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2016 Report Cards
House Freshmen / Cosponsors

These statistics dissect the legislative records of Members of Congress during the 114th Congress (Jan 6, 2015-Jan 3, 2017), as of Aug 24, 2017.

A higher or lower number below doesn’t necessarily make a legislator any better or worse, or more or less effective, than other Members of Congress. We present these statistics for you to understand the quantitative aspects of legislating and make your own judgements based on what legislative activities you think are important.

Keep in mind that there are many important aspects of being a legislator besides what can be measured, such as constituent services and performing oversight of the executive branch, which aren’t reflected here.

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Cosponsors

The total number of cosponsors joining the bills written by each legislator in the 114th Congress.

House Freshmen
most cosponsors
#1 681 Rep. Carlos Curbelo [R-FL26, 2015-2018]
#2 673 Sen. Martha McSally [R-AZ]
#3 614 Rep. Donald Beyer [D-VA8]
#4 392 Rep. Ted Lieu [D-CA33]
#5 370 Rep. Seth Moulton [D-MA6]
#6 337 Rep. Brian Babin [R-TX36]
#7 319 Rep. Ryan Zinke [R-MT0, 2015-2017]
#8 314 Rep. John Ratcliffe [R-TX4]
#9 298 Rep. Gary Palmer [R-AL6]
#10 286 Rep. Alma Adams [D-NC12]
#11 274 Rep. Lee Zeldin [R-NY1]
#12 268 Rep. Alex Mooney [R-WV2]
#13 250 Rep. Mike Bishop [R-MI8, 2015-2018]
#14 246 Rep. Jody Hice [R-GA10]
#15 218 Rep. Bonnie Watson Coleman [D-NJ12]
#16 201 Rep. Elise Stefanik [R-NY21]
#17 200 Rep. Mark Walker [R-NC6]
#18 195 Rep. Stacey Plaskett [D-VI0]
#19 192 Rep. John Katko [R-NY24]
#20 184 Rep. Tom MacArthur [R-NJ3, 2015-2018]
#21 179 Rep. David “Dave” Brat [R-VA7, 2014-2018]
#22 177 Rep. Mark DeSaulnier [D-CA11]
#23 169 Rep. Buddy Carter [R-GA1]
#24 154 Rep. Tom Emmer [R-MN6]
#25 142 Rep. Dan Newhouse [R-WA4]
#26 130 Rep. Ralph Abraham [R-LA5]
#27 127 Rep. David Young [R-IA3, 2015-2018]
#28 121 Rep. Steve Russell [R-OK5, 2015-2018]
#29 120 Rep. David Rouzer [R-NC7]
#30 119 Rep. Brenda Lawrence [D-MI14]
#31 118 Rep. Ruben Gallego [D-AZ7]
#32 117 Rep. Mia Love [R-UT4, 2015-2018]
#33 106 Rep. Mimi Walters [R-CA45, 2015-2018]
#34 103 Rep. Bruce Poliquin [R-ME2, 2015-2018]
#35 100 Rep. Garret Graves [R-LA6]
#36 93 Rep. Warren Davidson [R-OH8]
#37 88 Rep. Evan Jenkins [R-WV3, 2015-2018]
#38 83 Rep. Ken Buck [R-CO4]
#39 81 Rep. Ryan Costello [R-PA6, 2015-2018]
#40 78 Rep. Rick Allen [R-GA12]
#41 76 Rep. Steve Knight [R-CA25, 2015-2018]
#42 74 Rep. Will Hurd [R-TX23]
#43 73 Rep. Mike Bost [R-IL12]
#44 58 Rep. Barry Loudermilk [R-GA11]
#45 57 Rep. Gwen Graham [D-FL2, 2015-2016]
#46 51 Rep. Kathleen Rice [D-NY4]
#47 48 Rep. Daniel Donovan [R-NY11, 2015-2018]
#47 48 Rep. Darin LaHood [R-IL18]
#49 47 Rep. Pete Aguilar [D-CA31]
#50 44 Rep. Rod Blum [R-IA1, 2015-2018]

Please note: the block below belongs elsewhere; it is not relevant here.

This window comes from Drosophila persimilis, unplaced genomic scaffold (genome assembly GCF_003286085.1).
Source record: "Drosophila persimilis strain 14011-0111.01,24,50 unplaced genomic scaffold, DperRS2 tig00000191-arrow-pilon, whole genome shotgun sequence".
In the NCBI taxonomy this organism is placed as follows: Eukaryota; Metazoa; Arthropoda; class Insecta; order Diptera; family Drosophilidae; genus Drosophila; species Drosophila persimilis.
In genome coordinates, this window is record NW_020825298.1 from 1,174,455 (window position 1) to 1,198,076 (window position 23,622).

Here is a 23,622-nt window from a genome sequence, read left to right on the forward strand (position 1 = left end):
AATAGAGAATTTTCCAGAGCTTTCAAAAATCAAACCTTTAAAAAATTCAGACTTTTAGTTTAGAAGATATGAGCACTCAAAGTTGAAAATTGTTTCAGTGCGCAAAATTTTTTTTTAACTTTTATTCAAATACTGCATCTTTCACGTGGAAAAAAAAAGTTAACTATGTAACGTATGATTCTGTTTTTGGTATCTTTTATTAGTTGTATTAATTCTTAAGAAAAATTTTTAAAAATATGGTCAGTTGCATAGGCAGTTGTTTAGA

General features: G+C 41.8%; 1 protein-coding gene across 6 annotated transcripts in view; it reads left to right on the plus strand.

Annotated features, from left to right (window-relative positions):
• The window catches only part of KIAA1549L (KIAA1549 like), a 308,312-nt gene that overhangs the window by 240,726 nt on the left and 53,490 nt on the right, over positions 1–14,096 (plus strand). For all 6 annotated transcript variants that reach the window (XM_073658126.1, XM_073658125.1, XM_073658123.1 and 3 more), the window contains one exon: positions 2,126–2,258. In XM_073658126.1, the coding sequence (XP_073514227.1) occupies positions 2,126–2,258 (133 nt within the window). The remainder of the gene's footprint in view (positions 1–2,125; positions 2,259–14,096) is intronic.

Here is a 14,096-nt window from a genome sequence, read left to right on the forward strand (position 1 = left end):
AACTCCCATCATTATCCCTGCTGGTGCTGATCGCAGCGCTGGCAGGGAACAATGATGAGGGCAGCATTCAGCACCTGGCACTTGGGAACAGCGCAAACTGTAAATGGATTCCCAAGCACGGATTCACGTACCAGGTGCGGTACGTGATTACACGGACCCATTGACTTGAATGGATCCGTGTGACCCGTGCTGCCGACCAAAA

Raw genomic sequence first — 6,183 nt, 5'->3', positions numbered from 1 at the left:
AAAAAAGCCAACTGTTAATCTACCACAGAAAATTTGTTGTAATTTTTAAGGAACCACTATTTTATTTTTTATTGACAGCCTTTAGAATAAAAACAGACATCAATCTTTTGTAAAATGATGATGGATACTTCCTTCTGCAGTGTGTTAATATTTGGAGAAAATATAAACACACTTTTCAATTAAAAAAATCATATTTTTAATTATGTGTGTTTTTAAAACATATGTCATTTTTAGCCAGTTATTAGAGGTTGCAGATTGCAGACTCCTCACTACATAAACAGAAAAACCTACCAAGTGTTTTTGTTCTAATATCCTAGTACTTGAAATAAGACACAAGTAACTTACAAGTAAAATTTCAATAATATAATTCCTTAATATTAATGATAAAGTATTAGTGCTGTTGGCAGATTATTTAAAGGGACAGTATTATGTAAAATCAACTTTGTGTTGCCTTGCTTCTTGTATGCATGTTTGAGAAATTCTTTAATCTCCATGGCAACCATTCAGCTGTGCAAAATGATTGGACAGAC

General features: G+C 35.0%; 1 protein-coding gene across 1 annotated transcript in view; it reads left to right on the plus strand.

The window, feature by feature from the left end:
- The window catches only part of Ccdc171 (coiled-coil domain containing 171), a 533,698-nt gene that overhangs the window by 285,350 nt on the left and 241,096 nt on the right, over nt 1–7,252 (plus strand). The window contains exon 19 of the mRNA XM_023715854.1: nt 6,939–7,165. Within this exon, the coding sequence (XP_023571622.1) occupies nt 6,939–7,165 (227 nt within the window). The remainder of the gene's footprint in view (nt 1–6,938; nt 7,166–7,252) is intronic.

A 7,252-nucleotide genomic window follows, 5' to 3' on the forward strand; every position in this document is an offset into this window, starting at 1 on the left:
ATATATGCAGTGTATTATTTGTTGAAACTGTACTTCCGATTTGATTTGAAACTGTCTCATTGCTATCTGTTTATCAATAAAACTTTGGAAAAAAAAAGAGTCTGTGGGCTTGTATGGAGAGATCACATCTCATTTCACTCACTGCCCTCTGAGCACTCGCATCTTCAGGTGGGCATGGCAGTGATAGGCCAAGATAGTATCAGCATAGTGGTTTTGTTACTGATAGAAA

#50 44 Rep. Dave Trott [R-MI11, 2015-2018]
#52 38 Rep. Brad Ashford [D-NE2, 2015-2016]
#53 37 Rep. Cresent Hardy [R-NV4, 2015-2016]
#54 35 Rep. French Hill [R-AR2]
#55 33 Rep. Debbie Dingell [D-MI12]
#55 33 Rep. Bruce Westerman [R-AR4]
#57 29 Rep. Glenn Grothman [R-WI6]
#58 26 Rep. Donald Norcross [D-NJ1]
#59 25 Rep. Barbara Comstock [R-VA10, 2015-2018]
#60 22 Rep. John Moolenaar [R-MI4]
#60 22 Rep. Norma Torres [D-CA35]
#62 5 Rep. Aumua Amata [R-AS0]
#63 4 Rep. Brendan Boyle [D-PA2]
#64 3 Rep. Trent Kelly [R-MS1]
#65 0 Rep. James Comer [R-KY1]
#65 0 Rep. Dwight Evans [D-PA3]
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Additional Notes

The Speaker’s Votes: Missed votes are not computed for the Speaker of the House. According to current House rules, the Speaker of the House is not required to vote in “ordinary legislative proceedings.” In practice this means the Speaker of the House rarely votes but is not considered absent.

Leadership/Ideology: The leadership and ideology scores are not displayed for Members of Congress who introduced fewer than 10 bills, or, for ideology, for Members of Congress that have a low leadership score, as there is usually not enough data in these cases to compute reliable leadership and ideology statistics.

Missing Bills: We exclude bills from some statistics where the sponsor’s original intent is not in the final bill because the bill’s text was replaced in whole with unrelated provisions (i.e. it became a vehicle for passage of unrelated provisions).

Ranking Members (RkMembs): The chair of a committee is always selected from the political party that holds the most seats in the chamber, called the “majority party”. The “ranking member” (sometimes “RkMembs”) is the title given to the senior-most member of the committee not in the majority party.

Freshmen/Sophomores: Freshmen and sophomores are Members of Congress whose first term (in the same chamber at the end of the 114th Congress) was the 114th Congress (freshmen) or 113th (sophomores). Members of Congress who took office within the last few months of a Congress are considered freshmen in the next Congress as well.